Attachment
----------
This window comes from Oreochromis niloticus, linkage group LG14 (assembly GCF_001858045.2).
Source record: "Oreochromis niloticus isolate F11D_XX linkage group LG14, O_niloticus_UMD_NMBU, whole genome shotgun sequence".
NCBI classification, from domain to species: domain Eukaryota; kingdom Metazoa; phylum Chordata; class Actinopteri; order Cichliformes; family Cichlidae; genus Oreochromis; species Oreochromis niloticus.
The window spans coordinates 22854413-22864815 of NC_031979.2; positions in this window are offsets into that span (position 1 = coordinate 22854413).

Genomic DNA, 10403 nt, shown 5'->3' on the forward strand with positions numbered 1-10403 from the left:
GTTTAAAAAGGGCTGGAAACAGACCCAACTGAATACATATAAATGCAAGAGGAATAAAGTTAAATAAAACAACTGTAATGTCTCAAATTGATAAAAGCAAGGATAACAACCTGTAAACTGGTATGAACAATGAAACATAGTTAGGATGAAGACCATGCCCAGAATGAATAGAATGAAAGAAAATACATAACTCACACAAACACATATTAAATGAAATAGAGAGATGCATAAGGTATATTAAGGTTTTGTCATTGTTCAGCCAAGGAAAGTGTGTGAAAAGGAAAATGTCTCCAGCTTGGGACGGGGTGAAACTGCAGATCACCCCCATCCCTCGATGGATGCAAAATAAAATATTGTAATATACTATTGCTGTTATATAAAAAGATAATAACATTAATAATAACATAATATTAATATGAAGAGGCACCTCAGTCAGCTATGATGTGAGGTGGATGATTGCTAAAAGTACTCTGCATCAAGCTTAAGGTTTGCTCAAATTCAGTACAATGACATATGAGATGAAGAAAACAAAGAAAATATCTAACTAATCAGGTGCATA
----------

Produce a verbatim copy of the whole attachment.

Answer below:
This window comes from Oreochromis niloticus, linkage group LG14 (assembly GCF_001858045.2).
Source record: "Oreochromis niloticus isolate F11D_XX linkage group LG14, O_niloticus_UMD_NMBU, whole genome shotgun sequence".
NCBI classification, from domain to species: domain Eukaryota; kingdom Metazoa; phylum Chordata; class Actinopteri; order Cichliformes; family Cichlidae; genus Oreochromis; species Oreochromis niloticus.
The window spans coordinates 22854413-22864815 of NC_031979.2; positions in this window are offsets into that span (position 1 = coordinate 22854413).

Genomic DNA, 10403 nt, shown 5'->3' on the forward strand with positions numbered 1-10403 from the left:
GTTTAAAAAGGGCTGGAAACAGACCCAACTGAATACATATAAATGCAAGAGGAATAAAGTTAAATAAAACAACTGTAATGTCTCAAATTGATAAAAGCAAGGATAACAACCTGTAAACTGGTATGAACAATGAAACATAGTTAGGATGAAGACCATGCCCAGAATGAATAGAATGAAAGAAAATACATAACTCACACAAACACATATTAAATGAAATAGAGAGATGCATAAGGTATATTAAGGTTTTGTCATTGTTCAGCCAAGGAAAGTGTGTGAAAAGGAAAATGTCTCCAGCTTGGGACGGGGTGAAACTGCAGATCACCCCCATCCCTCGATGGATGCAAAATAAAATATTGTAATATACTATTGCTGTTATATAAAAAGATAATAACATTAATAATAACATAATATTAATATGAAGAGGCACCTCAGTCAGCTATGATGTGAGGTGGATGATTGCTAAAAGTACTCTGCATCAAGCTTAAGGTTTGCTCAAATTCAGTACAATGACATATGAGATGAAGAAAACAAAGAAAATATCTAACTAATCAGGTGCATA